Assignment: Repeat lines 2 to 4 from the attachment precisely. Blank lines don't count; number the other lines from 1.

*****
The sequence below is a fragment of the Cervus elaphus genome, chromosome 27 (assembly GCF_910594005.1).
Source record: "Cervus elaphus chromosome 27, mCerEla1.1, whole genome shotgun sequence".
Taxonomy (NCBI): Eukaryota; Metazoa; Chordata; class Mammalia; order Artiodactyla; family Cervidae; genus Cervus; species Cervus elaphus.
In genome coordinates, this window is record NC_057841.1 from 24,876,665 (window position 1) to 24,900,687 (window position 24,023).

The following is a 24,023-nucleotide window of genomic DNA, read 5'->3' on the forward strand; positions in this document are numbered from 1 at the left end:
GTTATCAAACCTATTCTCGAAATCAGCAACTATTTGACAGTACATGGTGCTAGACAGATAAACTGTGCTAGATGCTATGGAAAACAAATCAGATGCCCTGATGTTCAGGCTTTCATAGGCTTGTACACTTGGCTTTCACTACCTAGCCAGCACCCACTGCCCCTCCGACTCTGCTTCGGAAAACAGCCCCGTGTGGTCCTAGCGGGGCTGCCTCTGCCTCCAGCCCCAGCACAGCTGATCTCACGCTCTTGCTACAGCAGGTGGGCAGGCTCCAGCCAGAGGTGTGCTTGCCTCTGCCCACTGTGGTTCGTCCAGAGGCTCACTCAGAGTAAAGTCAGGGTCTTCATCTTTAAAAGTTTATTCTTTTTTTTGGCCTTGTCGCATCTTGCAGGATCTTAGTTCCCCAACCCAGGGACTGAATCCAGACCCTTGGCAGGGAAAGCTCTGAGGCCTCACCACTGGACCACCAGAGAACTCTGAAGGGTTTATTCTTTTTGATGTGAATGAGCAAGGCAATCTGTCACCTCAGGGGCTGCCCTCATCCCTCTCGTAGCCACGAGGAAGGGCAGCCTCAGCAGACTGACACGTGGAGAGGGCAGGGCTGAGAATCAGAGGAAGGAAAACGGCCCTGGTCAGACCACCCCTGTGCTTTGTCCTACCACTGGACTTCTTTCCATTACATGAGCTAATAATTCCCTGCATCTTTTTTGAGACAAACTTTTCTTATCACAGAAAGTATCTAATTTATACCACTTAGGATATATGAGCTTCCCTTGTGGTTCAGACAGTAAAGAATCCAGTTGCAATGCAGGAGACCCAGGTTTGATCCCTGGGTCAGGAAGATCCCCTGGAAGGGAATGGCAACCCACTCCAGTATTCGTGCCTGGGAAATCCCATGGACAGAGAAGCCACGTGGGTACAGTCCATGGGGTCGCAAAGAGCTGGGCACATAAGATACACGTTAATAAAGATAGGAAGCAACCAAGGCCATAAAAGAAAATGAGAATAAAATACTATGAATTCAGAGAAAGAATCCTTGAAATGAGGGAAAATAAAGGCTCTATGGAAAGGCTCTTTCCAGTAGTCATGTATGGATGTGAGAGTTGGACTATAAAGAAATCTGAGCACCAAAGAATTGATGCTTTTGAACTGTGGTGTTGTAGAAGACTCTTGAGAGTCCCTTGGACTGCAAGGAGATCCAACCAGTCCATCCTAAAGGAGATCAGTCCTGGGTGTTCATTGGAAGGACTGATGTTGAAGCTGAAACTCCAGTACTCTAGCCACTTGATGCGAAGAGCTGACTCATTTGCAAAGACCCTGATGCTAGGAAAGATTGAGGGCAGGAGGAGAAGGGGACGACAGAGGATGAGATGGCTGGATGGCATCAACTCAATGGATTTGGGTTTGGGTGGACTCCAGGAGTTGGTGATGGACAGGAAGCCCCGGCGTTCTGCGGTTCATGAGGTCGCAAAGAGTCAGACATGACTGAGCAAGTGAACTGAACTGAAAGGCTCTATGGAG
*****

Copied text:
Source record: "Cervus elaphus chromosome 27, mCerEla1.1, whole genome shotgun sequence".
Taxonomy (NCBI): Eukaryota; Metazoa; Chordata; class Mammalia; order Artiodactyla; family Cervidae; genus Cervus; species Cervus elaphus.
In genome coordinates, this window is record NC_057841.1 from 24,876,665 (window position 1) to 24,900,687 (window position 24,023).